Perfect Rigor: A Genius and the Mathematical Breakthrough of the Century

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Houghton Mifflin Harcourt, Nov 11, 2009 - Biography & Autobiography - 256 pages
2 Reviews

A gripping and tragic tale that sheds rare light on the unique burden of genius

In 2006, an eccentric Russian mathematician named Grigori Perelman solved the Poincare Conjecture, an extremely complex topological problem that had eluded the best minds for over a century. A prize of one million dollars was offered to anyone who could unravel it, but Perelman declined the winnings, and in doing so inspired journalist Masha Gessen to tell his story. Drawing on interviews with Perelman’s teachers, classmates, coaches, teammates, and colleagues in Russia and the United States—and informed by her own background as a math whiz raised in Russia—Gessen uncovered a mind of unrivaled computational power, one that enabled Perelman to pursue mathematical concepts to their logical (sometimes distant) end. But she also discovered that this very strength turned out to be Perelman's undoing and the reason for his withdrawal, first from the world of mathematics and then, increasingly, from the world in general.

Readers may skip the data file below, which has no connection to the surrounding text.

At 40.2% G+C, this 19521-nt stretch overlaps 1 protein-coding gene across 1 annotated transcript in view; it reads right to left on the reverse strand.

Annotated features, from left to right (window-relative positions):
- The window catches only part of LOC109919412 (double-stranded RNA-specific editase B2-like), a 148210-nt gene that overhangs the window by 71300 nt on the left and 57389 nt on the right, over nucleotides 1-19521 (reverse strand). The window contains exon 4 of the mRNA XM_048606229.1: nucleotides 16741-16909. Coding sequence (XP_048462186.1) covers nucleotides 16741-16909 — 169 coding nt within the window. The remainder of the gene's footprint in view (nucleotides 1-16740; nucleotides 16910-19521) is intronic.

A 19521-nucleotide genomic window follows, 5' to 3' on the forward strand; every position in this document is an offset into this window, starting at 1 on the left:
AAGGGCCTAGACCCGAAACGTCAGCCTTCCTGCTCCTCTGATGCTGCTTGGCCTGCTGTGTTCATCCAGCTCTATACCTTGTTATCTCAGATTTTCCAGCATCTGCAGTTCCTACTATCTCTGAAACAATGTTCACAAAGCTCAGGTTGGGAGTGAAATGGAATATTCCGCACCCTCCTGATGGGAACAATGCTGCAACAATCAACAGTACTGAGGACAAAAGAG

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Contents

2 How to Make a Mathematician
7
3 A Beautiful School
8
4 A Perfect Score
8
5 Rules for Adulthood
8
6 Guardian Angels
8
7 Round Trip
8
8 The Problem
8
9 The Proof Emerges
9
11 The MillionDollar Question
11
Acknowledgments
24
Notes
25
Index
7
Back Flap
109
Back Cover
110
Spine
111
Copyright

10 The Madness
10

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About the author (2009)

MASHA GESSEN is a journalist who has written for Slate, Seed, the New Republic, the New York Times, and other publications, and is the author of numerous books, including The Future is History, which has been nominated for the National Book Award. 

Bibliographic information